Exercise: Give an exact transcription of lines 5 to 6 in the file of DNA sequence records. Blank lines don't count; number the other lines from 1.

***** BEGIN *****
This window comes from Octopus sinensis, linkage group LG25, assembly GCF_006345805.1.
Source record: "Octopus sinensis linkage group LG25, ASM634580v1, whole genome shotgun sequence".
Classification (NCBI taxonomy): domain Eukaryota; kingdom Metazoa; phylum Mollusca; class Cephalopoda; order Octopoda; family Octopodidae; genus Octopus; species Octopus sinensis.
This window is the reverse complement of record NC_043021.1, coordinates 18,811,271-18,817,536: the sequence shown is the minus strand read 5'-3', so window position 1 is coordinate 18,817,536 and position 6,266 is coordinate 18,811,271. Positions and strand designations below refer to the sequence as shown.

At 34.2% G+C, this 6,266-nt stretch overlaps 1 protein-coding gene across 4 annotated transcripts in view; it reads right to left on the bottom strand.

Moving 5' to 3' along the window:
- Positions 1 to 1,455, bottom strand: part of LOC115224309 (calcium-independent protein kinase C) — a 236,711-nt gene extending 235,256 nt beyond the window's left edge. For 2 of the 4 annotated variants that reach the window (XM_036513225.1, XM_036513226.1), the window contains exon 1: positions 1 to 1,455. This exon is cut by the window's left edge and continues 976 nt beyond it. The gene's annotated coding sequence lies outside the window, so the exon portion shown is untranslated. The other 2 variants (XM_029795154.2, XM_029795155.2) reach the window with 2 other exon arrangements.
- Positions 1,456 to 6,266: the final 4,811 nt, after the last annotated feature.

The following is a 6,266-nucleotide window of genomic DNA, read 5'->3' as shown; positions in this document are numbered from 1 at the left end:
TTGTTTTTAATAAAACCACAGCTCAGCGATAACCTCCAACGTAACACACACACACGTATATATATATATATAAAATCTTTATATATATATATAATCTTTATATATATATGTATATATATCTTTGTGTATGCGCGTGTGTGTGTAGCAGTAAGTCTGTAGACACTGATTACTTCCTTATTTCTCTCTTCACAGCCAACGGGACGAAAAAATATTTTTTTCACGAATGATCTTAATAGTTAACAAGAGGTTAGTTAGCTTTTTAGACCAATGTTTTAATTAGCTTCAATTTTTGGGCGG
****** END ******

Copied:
At 34.2% G+C, this 6,266-nt stretch overlaps 1 protein-coding gene across 4 annotated transcripts in view; it reads right to left on the bottom strand.

Moving 5' to 3' along the window: